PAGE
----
After 4 months, I wanted to return home. I moved in with my brother, Rich, and Susie. Emotionally, I wasn't ready to return home. I would oppose going to rehab, and would fight the rehab specialists, saying that I did not need help. I was a great deal of trouble for my family, and every therapist, and my family decided to send me to a group home in _____, near my college. They said I could be near my old college friends. _______ is very cold. That was the last place I wanted to be, having just nearly frozen to death. My old college friends had their own lives now, and did not want anything to do with a brain-injured person.

The group home I was placed in was a very twisted place. I witnessed physical abuse, and had a resident confess to me about sexual abuse; the place was also filthy. I sent a complaint to the State, and the facility was fined. Soon after that, I tried to run away and was sent to a mental health hospital, following which I was handed a one-month eviction notice. The only place offered for me to live was the City Mission. Luckily a friend I had met, in the year I was in ____, let me stay with her family. She also an experienced writer and helped me write a detailed 3-page complaint against the facility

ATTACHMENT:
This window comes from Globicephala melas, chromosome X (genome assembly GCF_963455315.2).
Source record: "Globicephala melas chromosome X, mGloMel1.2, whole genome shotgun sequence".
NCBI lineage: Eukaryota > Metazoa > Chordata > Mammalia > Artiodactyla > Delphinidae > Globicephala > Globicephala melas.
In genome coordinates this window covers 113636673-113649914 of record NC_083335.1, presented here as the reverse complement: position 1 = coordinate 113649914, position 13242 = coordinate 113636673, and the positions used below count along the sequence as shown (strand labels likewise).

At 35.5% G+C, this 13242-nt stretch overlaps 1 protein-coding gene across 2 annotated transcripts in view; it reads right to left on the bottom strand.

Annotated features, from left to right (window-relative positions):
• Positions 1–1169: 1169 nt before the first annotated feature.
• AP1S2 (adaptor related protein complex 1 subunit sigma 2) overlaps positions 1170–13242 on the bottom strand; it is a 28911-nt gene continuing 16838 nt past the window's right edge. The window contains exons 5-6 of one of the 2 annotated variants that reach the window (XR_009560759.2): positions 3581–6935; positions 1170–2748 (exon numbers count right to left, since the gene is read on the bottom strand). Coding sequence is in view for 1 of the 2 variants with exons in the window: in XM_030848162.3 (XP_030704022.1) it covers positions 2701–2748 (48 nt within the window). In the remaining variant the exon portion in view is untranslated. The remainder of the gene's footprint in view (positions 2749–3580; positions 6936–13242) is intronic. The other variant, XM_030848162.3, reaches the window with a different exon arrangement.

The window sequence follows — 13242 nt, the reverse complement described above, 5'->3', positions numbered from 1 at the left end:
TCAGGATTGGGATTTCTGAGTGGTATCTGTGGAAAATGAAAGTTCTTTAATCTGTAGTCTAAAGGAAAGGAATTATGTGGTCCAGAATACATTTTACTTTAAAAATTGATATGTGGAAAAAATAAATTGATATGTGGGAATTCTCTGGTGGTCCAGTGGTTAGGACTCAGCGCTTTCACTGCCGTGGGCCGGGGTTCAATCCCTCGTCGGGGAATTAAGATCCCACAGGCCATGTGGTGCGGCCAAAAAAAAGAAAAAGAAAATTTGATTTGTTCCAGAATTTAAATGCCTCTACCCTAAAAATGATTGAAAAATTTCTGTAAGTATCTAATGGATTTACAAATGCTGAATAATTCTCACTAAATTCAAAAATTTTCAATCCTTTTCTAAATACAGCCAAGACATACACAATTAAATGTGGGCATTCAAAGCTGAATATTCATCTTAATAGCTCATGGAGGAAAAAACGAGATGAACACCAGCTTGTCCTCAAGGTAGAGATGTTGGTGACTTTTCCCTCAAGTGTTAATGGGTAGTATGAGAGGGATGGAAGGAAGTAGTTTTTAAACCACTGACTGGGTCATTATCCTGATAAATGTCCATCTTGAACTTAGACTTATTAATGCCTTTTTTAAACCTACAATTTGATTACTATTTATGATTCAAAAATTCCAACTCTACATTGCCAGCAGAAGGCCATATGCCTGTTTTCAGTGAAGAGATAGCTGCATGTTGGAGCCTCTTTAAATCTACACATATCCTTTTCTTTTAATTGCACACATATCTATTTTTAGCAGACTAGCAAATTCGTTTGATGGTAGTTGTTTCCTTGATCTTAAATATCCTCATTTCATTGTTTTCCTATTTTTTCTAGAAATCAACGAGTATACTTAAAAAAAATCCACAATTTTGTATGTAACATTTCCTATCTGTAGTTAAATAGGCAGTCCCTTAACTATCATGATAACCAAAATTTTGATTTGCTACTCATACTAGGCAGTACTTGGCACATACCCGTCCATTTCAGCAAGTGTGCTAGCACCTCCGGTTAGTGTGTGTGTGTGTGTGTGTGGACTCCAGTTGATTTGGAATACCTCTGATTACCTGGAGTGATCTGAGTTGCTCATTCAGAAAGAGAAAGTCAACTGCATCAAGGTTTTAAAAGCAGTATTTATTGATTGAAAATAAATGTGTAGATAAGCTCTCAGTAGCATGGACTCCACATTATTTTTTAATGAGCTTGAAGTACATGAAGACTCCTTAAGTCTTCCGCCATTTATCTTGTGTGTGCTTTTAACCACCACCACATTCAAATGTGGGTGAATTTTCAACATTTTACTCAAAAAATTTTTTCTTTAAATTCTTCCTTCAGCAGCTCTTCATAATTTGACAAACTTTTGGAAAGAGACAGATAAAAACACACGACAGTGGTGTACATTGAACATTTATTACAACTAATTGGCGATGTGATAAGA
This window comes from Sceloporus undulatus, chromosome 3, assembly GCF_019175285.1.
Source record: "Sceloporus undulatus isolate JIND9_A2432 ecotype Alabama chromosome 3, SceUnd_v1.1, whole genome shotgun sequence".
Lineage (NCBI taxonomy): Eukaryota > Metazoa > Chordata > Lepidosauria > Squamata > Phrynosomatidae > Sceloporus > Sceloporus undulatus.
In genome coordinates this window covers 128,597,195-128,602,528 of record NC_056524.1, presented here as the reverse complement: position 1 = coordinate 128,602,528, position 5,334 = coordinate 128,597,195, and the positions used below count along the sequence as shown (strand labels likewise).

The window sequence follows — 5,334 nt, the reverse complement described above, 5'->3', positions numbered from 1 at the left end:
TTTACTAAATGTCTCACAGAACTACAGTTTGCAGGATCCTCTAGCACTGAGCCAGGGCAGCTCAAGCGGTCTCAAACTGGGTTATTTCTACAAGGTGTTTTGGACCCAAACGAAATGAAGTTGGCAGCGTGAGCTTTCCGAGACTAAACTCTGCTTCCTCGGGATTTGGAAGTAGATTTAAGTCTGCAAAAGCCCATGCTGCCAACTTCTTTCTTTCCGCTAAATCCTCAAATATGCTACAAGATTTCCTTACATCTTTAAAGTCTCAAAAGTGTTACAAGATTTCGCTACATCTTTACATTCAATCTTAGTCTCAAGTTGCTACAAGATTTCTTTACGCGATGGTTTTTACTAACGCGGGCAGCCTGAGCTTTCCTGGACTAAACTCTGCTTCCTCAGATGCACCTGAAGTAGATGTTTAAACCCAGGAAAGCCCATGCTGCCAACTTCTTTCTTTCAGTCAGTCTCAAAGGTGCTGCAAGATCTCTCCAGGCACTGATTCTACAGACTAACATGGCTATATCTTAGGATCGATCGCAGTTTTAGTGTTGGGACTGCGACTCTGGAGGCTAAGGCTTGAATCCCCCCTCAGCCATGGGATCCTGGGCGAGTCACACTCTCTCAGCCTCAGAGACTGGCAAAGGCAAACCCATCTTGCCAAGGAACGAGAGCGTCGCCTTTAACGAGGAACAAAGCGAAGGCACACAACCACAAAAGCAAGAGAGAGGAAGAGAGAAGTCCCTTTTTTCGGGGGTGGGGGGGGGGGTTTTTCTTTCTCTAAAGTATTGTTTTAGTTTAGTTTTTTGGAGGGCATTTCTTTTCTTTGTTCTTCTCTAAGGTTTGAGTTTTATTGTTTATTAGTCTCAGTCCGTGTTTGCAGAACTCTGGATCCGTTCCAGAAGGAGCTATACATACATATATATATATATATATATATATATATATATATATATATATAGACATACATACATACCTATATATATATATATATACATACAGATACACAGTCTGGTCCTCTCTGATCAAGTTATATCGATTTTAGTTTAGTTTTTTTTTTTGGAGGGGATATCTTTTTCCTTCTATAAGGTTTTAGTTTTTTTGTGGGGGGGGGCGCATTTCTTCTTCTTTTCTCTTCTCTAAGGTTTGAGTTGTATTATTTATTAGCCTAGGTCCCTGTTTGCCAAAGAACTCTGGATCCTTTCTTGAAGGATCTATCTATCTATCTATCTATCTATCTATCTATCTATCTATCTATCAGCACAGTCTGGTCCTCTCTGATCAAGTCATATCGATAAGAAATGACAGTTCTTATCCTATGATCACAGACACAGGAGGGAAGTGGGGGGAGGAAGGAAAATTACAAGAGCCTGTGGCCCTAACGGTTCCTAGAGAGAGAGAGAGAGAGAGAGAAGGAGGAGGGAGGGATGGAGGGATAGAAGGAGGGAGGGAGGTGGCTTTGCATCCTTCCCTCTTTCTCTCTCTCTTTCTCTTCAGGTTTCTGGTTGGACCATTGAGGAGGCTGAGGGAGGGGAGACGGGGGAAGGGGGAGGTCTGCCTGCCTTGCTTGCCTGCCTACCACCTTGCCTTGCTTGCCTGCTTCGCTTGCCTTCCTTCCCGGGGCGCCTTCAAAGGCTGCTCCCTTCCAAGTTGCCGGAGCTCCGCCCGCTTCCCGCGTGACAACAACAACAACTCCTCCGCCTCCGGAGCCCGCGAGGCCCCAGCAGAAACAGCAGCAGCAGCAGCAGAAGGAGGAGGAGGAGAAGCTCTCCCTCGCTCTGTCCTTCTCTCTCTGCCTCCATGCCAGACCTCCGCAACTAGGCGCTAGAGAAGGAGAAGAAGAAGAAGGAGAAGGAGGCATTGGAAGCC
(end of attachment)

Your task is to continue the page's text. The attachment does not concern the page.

A month later I was living at home again with my family who knew that I what I truly wanted was to live on my own.

Six months later I had a place of my own. It is in a poor, dangerous, drug filled part of a nearby city, but the apartment building itself is safe and is near public transportation. I have had menial jobs, but nothing fulfilling. So for now I spend time volunteering at a local library.

I have tried to go back to college, but cannot get financial aid. I do not qualify because I have a pre-existing BS degree. I get physical, speech, and cognitive therapy through the Independence Waiver. Filling out this enormous application by myself, felt like writing the Declaration of Independence. I also go to a monthly brain injury support group meeting, at Health South Rehabilitation.

I have learned that I am an anomaly. I do not know why I survived and am doing so well, comparatively. It may have been the cold, my physical fitness, my age, my determination, or a combination of all these.